# AP Statistics Curriculum 2007 Normal Critical

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- | ==[[AP_Statistics_Curriculum_2007 | General Advance-Placement (AP) Statistics Curriculum]] - | + | ==[[AP_Statistics_Curriculum_2007 | General Advance-Placement (AP) Statistics Curriculum]] - Non-Standard Normal Distribution and Experiments: Finding Critical Values== |

- | === | + | === Non-Standard Normal Distribution and Experiments: Finding Scores (Critical Values)=== |

- | + | In addition to being able to [[AP_Statistics_Curriculum_2007_Normal_Prob | compute probability (p) values]], we often need to estimate the critical values of the Normal Distribution for a given p-value. | |

- | + | ||

- | == | + | * The back and forth linear transformations converting between Standard and General Normal Distributions are always useful in such analyses (Let ''X'' denotes General (<math>X\sim N(\mu,\sigma^2)</math>) and ''Z'' denotes Standard (<math>Z\sim N(0,1)</math>) Normal random variables): |

- | + | : <math>Z = {X-\mu \over \sigma}</math> converts general normal scores to standard (Z) values. | |

+ | : <math>X = \mu +Z\sigma \ </math> converts standard scores to general normal values. | ||

- | + | ===Examples=== | |

+ | This [[Help_pages_for_SOCR_Distributions | Distributions help-page may be useful in understanding SOCR Distribution Applet]]. | ||

- | === | + | ====[[SOCR_EduMaterials_Activities_Normal_Probability_examples | A large number of Normal distribution examples using SOCR tools is available here]]==== |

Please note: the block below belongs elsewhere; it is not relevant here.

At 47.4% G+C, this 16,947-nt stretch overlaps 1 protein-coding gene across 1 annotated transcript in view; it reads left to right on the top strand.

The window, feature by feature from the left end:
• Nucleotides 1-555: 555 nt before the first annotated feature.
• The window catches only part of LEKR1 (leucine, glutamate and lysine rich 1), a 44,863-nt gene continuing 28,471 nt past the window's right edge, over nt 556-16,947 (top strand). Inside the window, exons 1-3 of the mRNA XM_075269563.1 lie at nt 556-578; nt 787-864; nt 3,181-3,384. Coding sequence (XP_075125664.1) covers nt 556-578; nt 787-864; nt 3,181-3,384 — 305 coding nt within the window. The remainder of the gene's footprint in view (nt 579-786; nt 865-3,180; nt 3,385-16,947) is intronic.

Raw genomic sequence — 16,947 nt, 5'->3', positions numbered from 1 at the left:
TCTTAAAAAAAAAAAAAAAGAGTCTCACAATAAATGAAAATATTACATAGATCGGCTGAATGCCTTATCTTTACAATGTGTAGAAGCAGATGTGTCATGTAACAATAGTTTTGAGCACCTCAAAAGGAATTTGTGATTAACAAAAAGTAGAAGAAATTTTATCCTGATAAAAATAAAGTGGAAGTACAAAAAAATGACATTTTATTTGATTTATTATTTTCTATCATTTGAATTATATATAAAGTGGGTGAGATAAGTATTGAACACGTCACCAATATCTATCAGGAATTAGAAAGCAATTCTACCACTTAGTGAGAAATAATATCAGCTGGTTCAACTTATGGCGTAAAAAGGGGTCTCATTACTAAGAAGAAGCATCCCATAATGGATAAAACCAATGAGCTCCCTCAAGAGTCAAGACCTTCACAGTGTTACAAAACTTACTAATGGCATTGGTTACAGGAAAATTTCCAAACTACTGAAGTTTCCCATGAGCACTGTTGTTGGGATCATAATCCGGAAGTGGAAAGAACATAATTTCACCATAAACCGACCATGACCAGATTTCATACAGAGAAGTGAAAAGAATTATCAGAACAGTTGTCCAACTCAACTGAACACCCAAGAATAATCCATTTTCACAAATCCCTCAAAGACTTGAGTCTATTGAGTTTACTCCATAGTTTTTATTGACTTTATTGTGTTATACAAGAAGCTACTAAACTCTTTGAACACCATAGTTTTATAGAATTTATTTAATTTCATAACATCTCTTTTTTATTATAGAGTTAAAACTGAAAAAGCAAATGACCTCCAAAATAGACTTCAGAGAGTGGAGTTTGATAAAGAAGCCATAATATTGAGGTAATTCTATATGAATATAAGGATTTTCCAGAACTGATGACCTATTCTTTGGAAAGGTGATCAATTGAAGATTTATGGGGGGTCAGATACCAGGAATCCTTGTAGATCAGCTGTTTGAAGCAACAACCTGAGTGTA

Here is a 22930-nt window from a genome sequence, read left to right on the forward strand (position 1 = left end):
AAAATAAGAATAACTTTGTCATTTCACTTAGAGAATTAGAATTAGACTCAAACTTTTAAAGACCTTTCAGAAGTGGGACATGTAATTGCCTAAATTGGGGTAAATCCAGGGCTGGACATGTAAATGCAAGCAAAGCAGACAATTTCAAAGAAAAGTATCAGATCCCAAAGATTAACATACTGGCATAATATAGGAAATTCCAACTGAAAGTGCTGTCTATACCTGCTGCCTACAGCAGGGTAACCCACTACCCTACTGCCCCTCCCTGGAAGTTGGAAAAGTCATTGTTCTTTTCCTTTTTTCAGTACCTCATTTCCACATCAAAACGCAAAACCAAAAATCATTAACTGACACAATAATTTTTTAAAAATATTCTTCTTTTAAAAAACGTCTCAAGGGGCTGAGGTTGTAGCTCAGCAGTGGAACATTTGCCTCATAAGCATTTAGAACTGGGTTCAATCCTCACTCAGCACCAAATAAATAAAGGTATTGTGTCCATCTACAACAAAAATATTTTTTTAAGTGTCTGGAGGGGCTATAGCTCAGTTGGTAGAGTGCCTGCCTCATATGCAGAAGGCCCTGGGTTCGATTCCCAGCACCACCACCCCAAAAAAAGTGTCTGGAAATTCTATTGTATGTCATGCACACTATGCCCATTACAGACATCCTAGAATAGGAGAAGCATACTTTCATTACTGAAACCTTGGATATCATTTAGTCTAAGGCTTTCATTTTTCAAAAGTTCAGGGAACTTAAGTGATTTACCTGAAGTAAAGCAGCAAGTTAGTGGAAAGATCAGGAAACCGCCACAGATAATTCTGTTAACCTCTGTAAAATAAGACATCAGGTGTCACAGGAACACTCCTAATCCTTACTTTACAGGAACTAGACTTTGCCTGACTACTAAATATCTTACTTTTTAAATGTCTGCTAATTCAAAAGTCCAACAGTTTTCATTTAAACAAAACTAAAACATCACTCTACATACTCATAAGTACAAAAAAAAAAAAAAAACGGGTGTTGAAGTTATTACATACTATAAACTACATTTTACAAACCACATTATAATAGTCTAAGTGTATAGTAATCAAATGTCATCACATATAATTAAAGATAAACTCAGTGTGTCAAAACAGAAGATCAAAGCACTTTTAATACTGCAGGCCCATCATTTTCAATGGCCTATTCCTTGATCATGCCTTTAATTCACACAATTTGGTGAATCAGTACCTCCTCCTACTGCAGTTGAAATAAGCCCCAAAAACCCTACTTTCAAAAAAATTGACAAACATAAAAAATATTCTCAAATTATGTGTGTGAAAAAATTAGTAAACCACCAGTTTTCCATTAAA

- | + | ||

- | + | ====Textbook Prices==== | |

+ | Suppose the amount of money that college students spend each semester on textbooks is normally distributed with a mean of $195 and a standard deviation of $20. If we ask a random college students from this population how much she spent on books this semester, what is the maximum dollar amount that would guarantee she spends only as little as 30% of the population? (<math>P(X<184.512)=0.3</math>) | ||

+ | <center>[[Image:SOCR_EBook_Dinov_RV_Normal_013108_Fig12.jpg|500px]]</center> | ||

- | === | + | You can also do this problem exactly using the [http://socr.ucla.edu/Applets.dir/Normal_T_Chi2_F_Tables.htm SOCR high-precision Nornal Distribution Calculator]. If \(z_o=-0.5243987892920383\), then \(P(-z_o<Z<z_o)=0.4\) and \(P(Z<z_o)=0.3\). Thus, \(x_o=\mu +z_o\sigma=195+(-0.5243987892920383)*20=184.512024214159234\). |

- | + | <center>[[Image:SOCR_EBook_Dinov_RV_Normal_013108_Fig13.jpg|500px]]</center> | |

- | === | + | ====Human Weights and Heights==== |

- | + | Human [http://en.wikipedia.org/wiki/Human_weight weights] and [http://en.wikipedia.org/wiki/Human_height heights] are known to be approximately Normally distributed. Look at the [[SOCR_Data_Dinov_020108_HeightsWeights |SOCR Weighs and Heights Dataset]] and use the [[SOCR_EduMaterials_Activities_Histogram_Graphs | SOCR Charts]] to validate these statements based on this sample dataset. | |

- | * | + | * Suppose the heights of college women are approximately Normally distributed with a mean of 65 inches and a standard deviation of 2 inches. If a randomly chosen college woman is at the 10<sup>th</sup> percentile (shortest 10% for women) in height for college women, then what is the largest height closest to hers (i.e., what is her estimated height)? |